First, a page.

**Question : $C$ is a pure, full-dimensional polytopal complex(a special case of a regular cell complex) in $\mathbb{R}^d$. I know that the boundary of the underlying set is a PL-sphere. Is it true that $C$ is a PL-ball?**

Definitions for this question:

**Polytopal complex**is a finite nonempty collection of convex polytopes in $\mathbb{R}^d$ that contains all faces of its polytopes, and such that the intersection of two of its polytopes is a face of each of them.**Dimension**of the complex is the largest dimension of a polytope in the complex.- A complex $C$ is
**pure**if each of its faces is contained in a face of dimension $dim(C)$. **Underlying set**is the union of its faces.**PL**stands for piecewise-linear**PL-k-ball**is something that is PL-homemorphic to a simplex of $k$ dimensions.**PL-(k-1)-sphere**is something that is PL-homeomorphic to a boundary of a simplex of $k$ dimension.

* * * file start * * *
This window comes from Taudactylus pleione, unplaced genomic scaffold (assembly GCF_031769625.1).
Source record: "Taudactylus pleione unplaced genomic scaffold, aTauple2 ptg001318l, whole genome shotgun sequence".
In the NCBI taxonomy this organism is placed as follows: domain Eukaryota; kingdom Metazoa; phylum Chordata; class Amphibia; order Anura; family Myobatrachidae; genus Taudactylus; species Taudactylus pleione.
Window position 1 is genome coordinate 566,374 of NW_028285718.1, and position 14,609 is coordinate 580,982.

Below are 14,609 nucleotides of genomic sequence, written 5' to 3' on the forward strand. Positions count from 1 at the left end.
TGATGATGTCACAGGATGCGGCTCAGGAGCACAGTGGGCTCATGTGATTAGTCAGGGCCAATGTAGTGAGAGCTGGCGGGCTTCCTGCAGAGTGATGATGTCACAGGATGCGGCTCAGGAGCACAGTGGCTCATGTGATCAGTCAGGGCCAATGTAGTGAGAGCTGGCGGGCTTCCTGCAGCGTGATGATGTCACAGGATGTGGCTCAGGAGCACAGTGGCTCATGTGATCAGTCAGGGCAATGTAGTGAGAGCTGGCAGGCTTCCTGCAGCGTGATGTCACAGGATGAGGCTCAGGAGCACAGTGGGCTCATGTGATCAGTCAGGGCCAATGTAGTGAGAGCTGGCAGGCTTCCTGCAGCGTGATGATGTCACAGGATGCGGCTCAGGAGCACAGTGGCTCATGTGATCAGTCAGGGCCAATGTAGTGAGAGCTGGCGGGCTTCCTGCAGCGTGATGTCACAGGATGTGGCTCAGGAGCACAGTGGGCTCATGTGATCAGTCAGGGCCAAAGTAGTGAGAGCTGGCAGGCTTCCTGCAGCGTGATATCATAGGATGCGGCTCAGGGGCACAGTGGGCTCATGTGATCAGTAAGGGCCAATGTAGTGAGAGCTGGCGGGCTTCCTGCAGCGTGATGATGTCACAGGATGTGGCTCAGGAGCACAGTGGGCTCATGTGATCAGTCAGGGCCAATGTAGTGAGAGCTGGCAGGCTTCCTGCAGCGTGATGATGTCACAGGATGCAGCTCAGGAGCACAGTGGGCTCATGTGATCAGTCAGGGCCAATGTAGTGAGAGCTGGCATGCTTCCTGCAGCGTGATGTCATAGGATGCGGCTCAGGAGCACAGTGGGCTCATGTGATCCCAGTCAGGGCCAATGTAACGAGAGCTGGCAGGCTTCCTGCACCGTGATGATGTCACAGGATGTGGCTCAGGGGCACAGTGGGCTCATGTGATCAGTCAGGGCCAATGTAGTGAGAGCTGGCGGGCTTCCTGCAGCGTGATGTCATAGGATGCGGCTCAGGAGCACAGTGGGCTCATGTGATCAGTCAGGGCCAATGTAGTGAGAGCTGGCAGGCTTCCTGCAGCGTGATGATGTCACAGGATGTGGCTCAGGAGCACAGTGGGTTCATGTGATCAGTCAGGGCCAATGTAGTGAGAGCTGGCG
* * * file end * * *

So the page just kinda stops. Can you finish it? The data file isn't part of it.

(If the answer is yes for the above question) **Further Question** : Now we look at a non-full dimensional pure polytopal complex $C$. We define the "boundary" of $C$ to be the set of points where there does not exist a neighborhood that is PL-homemorphic to $\mathbb{R}^{dim(C)}$. Then if the "boundary" of $C$ is a PL-(dim(C)-1)-sphere, is $C$ a PL-dim(C)-ball?

P.S. Please give a comment if some parts of the question is not suitably defined. Also, I have no idea how hard this is, so please comment if you know it is obvious or is really hard.

9/19 : Edited so it includes the dimension restriction.